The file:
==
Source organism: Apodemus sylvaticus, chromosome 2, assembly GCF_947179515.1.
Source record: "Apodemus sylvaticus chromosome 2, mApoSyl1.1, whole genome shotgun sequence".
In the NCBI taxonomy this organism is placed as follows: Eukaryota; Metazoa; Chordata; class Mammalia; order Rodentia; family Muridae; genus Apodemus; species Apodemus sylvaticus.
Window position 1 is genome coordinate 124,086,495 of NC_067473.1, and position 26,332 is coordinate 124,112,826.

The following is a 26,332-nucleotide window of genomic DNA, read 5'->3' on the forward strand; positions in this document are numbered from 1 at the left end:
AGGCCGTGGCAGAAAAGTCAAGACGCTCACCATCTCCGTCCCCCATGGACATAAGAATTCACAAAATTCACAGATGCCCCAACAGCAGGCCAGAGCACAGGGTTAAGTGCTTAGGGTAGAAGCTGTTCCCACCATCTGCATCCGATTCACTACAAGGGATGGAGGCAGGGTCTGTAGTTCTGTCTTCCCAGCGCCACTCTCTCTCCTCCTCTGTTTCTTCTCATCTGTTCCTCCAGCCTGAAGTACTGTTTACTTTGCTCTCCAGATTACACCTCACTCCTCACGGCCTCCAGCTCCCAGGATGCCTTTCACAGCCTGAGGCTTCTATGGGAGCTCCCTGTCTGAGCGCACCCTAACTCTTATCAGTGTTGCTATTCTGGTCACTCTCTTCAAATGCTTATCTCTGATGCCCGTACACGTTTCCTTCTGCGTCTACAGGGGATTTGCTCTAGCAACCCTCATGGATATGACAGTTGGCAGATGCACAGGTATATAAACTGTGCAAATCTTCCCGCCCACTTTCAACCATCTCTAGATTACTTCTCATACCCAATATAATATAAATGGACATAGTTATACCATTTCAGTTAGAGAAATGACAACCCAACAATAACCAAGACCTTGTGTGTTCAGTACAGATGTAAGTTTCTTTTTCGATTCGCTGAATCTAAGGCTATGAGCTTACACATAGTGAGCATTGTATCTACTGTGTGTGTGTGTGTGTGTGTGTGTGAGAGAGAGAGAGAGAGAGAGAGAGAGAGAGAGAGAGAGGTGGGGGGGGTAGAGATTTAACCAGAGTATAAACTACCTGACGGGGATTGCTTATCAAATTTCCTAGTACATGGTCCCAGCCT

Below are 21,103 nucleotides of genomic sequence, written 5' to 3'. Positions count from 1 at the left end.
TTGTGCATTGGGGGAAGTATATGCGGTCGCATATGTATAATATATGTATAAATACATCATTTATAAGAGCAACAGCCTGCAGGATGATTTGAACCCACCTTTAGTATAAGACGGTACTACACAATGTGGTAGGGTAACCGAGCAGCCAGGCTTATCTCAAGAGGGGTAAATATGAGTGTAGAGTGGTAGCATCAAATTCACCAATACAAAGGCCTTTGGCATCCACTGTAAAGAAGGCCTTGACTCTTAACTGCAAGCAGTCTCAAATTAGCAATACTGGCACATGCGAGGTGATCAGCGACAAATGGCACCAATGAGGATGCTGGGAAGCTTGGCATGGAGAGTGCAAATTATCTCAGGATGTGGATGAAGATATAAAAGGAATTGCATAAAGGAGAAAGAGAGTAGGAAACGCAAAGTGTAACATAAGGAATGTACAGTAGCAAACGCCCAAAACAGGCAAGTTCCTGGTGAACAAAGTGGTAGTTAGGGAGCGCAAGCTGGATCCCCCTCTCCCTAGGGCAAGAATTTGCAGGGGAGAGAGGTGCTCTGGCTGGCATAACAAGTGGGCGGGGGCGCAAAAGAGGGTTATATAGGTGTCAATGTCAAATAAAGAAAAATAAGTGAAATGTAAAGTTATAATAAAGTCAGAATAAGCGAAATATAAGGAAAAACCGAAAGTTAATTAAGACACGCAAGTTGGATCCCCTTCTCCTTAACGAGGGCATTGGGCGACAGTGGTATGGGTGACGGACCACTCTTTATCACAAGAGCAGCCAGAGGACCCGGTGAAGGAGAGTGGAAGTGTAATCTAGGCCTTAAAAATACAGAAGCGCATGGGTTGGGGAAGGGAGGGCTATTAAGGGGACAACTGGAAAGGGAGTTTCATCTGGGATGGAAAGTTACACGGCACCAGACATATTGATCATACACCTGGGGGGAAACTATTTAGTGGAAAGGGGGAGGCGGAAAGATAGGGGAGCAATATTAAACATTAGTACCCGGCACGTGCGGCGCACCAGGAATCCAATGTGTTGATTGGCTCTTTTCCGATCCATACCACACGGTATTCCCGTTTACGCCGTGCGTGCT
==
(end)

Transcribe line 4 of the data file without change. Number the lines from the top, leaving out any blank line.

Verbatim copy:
Window position 1 is genome coordinate 124,086,495 of NC_067473.1, and position 26,332 is coordinate 124,112,826.